This section is from the book "A Treatise On Therapeutics, And Pharmacology Or Materia Medica Vol1", by George B. Wood. Also available from Amazon: Part 1 and Part 2.
Tonics arc medicines which moderately and somewhat durably exalt the vital actions. They promote the appetite, invigorate digestion, render the pulse fuller, stronger, and sometimes more frequent, raise the temperature of the body, augment in some degree the various secretions, give increased firmness to the muscles, and probably operate also on the nervous centres, especially those of organic life, somewhat elevating, though not always observably, the various functions over which they preside. It is not pretended that all these effects are produced by every tonic medicine, or by any one of them at all times, and under all circumstances. It will, however, I think, be generally admitted that, as a class, they operate as above stated upon the system in health.
They differ from astringents in the universality of their action. The latter affect the single vital property of organic contractility; and whatever other effects they may produce result from their influence upon this. Tonics operate not only on the vital contractility, but upon all the other vital properties, and may be said to be universal excitants to the functions. But this very diffusiveness of action prevents a concentration of their influence on anyone function; and consequently their power of producing contraction of the tissues is much less obvious than that of the astringents.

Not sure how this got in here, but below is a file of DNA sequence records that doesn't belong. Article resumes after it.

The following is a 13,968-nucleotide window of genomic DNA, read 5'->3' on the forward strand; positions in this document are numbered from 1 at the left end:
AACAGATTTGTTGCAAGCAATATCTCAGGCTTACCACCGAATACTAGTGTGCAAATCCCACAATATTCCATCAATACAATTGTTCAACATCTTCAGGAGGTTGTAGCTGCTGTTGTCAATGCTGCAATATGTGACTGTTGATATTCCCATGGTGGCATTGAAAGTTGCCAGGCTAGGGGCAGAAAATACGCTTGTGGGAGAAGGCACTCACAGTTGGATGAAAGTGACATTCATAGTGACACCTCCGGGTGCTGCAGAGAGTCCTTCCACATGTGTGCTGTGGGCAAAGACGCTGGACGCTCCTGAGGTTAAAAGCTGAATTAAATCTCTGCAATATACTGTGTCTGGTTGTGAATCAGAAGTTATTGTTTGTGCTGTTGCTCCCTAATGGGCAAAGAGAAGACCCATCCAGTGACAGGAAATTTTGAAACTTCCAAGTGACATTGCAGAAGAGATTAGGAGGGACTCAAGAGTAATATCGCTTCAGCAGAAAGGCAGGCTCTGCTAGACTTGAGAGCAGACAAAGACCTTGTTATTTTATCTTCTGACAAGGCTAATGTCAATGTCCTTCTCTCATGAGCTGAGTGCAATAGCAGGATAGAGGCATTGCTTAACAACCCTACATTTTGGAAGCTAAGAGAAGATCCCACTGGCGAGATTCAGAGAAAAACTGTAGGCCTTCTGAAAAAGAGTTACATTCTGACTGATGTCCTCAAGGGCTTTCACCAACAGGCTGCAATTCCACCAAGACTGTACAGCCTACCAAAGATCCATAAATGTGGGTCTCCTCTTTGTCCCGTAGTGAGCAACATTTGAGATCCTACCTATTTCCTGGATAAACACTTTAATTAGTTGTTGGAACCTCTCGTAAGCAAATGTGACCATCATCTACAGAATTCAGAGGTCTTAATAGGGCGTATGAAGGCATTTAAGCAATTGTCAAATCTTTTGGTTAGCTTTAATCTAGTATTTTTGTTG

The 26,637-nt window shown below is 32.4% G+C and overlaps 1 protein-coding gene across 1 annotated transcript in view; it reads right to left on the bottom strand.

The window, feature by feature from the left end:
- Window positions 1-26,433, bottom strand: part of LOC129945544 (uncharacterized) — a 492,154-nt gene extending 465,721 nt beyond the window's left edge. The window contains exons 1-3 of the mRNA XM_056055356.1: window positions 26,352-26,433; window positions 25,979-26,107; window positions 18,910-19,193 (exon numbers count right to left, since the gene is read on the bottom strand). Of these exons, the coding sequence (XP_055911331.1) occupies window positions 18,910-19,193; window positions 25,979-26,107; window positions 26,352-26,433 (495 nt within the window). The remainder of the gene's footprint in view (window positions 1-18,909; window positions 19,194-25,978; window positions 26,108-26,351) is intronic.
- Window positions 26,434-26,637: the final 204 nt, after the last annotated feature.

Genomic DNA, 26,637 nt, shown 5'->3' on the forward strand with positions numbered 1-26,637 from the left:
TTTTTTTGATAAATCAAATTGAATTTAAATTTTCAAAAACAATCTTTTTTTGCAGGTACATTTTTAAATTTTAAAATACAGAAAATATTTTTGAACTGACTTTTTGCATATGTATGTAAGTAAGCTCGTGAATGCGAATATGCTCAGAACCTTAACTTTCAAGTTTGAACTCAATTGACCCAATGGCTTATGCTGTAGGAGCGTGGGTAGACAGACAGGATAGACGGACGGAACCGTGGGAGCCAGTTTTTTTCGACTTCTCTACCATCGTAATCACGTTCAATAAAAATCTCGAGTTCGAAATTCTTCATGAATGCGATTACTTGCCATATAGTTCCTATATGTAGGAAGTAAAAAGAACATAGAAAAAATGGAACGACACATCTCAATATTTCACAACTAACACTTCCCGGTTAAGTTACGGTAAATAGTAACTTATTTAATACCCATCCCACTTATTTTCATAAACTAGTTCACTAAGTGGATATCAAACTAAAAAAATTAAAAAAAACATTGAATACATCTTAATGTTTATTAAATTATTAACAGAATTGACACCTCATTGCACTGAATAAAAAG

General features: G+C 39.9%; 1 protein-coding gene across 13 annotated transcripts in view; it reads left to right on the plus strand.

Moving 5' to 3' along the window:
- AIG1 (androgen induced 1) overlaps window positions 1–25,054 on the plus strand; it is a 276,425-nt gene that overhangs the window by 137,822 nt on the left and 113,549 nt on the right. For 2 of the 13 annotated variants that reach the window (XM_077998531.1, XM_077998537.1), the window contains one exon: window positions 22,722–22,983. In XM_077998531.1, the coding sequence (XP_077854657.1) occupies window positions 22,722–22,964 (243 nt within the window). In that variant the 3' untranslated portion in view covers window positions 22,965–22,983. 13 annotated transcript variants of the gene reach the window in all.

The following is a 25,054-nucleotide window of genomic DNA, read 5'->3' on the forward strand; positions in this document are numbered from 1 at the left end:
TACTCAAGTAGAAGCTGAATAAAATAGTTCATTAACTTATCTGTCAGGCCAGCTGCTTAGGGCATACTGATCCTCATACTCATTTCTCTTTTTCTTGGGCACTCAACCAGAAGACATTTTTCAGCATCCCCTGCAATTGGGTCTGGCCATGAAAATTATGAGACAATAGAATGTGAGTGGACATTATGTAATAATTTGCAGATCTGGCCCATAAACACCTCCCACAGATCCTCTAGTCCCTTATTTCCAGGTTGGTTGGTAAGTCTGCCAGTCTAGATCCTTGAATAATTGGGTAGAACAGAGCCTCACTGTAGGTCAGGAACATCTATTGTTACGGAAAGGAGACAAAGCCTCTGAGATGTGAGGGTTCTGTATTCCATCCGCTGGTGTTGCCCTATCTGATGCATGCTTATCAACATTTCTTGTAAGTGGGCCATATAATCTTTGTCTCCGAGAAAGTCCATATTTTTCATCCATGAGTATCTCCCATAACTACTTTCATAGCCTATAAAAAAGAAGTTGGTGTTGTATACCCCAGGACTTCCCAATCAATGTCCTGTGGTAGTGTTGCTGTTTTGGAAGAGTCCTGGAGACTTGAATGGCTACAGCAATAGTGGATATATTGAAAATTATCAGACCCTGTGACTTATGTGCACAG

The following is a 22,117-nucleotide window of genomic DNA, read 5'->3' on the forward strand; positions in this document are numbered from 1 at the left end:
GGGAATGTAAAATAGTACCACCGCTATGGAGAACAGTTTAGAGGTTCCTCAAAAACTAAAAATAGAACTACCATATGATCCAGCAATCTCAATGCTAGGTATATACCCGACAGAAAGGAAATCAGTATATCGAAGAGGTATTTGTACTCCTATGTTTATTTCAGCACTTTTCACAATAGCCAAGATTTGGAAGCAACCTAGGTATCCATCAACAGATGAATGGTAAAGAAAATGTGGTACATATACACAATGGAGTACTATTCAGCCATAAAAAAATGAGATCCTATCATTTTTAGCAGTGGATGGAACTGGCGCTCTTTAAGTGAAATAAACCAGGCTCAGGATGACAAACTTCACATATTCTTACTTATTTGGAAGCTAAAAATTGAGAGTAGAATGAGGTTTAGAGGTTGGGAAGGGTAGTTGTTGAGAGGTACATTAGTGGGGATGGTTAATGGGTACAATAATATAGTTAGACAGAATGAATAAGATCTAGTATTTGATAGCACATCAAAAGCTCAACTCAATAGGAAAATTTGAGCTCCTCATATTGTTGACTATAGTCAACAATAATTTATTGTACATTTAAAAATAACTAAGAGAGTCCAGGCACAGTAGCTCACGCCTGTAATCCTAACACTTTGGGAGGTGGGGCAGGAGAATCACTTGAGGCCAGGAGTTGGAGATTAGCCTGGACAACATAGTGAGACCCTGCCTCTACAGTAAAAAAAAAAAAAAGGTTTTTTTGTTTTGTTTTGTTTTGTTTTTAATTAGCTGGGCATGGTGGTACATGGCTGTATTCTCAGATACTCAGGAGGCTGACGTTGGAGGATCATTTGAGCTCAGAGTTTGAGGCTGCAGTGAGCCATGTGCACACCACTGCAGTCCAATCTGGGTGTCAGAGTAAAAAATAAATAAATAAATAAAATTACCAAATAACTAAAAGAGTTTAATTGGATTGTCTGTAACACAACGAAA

A notion formerly prevailed that strength depended on a certain rigidity, tension, or lone, as it was called, of the living fibres, and especially of the muscular; and medicines calculated to increase the strength were supposed to do so by increasing this tension or tone of the fibres, and hence were denominated tonics. But views so mechanical as this are now no longer tenable. There may be a certain physical tension of the muscles, tendons, and ligaments, resulting from mere position; but this has nothing to do with vital force, and an increase of it will not increase the general strength. The arteries have an elasticity which, under the pressure of the heart's action, permits a tensive expansion of their coats; and a diminution of this property might lead to a defective condition of the circulation. We may even conceive that, in case of diminished elasticity, tonics might have some effect in restoring it by improving the nutrition of the tissue; but the remedy would not in this case act immediately upon the physical property, but only secondarily through the vital functions.